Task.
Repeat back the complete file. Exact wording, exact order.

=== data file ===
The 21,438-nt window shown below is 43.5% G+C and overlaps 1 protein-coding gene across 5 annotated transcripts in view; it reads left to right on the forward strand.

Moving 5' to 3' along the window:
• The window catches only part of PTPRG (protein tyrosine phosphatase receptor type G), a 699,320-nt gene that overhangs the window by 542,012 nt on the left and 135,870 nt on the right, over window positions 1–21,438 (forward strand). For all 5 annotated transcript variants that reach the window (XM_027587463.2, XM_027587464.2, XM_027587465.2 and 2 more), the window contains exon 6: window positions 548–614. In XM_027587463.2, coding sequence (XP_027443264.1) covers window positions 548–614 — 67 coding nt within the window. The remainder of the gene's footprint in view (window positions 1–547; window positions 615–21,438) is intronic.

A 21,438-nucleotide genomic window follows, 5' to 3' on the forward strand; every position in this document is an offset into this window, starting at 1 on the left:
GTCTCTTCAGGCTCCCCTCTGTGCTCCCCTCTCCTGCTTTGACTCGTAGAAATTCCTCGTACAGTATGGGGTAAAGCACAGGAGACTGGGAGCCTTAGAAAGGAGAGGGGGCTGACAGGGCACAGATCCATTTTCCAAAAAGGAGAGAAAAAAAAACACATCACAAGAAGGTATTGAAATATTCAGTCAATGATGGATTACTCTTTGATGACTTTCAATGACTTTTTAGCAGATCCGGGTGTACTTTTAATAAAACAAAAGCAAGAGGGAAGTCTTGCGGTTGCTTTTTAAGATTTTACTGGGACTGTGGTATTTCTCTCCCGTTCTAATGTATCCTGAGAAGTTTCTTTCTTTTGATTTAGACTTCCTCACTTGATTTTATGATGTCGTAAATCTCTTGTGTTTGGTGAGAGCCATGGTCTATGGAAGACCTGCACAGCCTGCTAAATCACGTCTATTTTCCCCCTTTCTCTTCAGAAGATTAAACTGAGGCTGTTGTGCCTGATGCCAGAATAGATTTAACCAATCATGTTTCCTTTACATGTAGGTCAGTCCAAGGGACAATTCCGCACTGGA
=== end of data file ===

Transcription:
The 21,438-nt window shown below is 43.5% G+C and overlaps 1 protein-coding gene across 5 annotated transcripts in view; it reads left to right on the forward strand.

Moving 5' to 3' along the window:
• The window catches only part of PTPRG (protein tyrosine phosphatase receptor type G), a 699,320-nt gene that overhangs the window by 542,012 nt on the left and 135,870 nt on the right, over window positions 1–21,438 (forward strand). For all 5 annotated transcript variants that reach the window (XM_027587463.2, XM_027587464.2, XM_027587465.2 and 2 more), the window contains exon 6: window positions 548–614. In XM_027587463.2, coding sequence (XP_027443264.1) covers window positions 548–614 — 67 coding nt within the window. The remainder of the gene's footprint in view (window positions 1–547; window positions 615–21,438) is intronic.

A 21,438-nucleotide genomic window follows, 5' to 3' on the forward strand; every position in this document is an offset into this window, starting at 1 on the left:
GTCTCTTCAGGCTCCCCTCTGTGCTCCCCTCTCCTGCTTTGACTCGTAGAAATTCCTCGTACAGTATGGGGTAAAGCACAGGAGACTGGGAGCCTTAGAAAGGAGAGGGGGCTGACAGGGCACAGATCCATTTTCCAAAAAGGAGAGAAAAAAAAACACATCACAAGAAGGTATTGAAATATTCAGTCAATGATGGATTACTCTTTGATGACTTTCAATGACTTTTTAGCAGATCCGGGTGTACTTTTAATAAAACAAAAGCAAGAGGGAAGTCTTGCGGTTGCTTTTTAAGATTTTACTGGGACTGTGGTATTTCTCTCCCGTTCTAATGTATCCTGAGAAGTTTCTTTCTTTTGATTTAGACTTCCTCACTTGATTTTATGATGTCGTAAATCTCTTGTGTTTGGTGAGAGCCATGGTCTATGGAAGACCTGCACAGCCTGCTAAATCACGTCTATTTTCCCCCTTTCTCTTCAGAAGATTAAACTGAGGCTGTTGTGCCTGATGCCAGAATAGATTTAACCAATCATGTTTCCTTTACATGTAGGTCAGTCCAAGGGACAATTCCGCACTGGA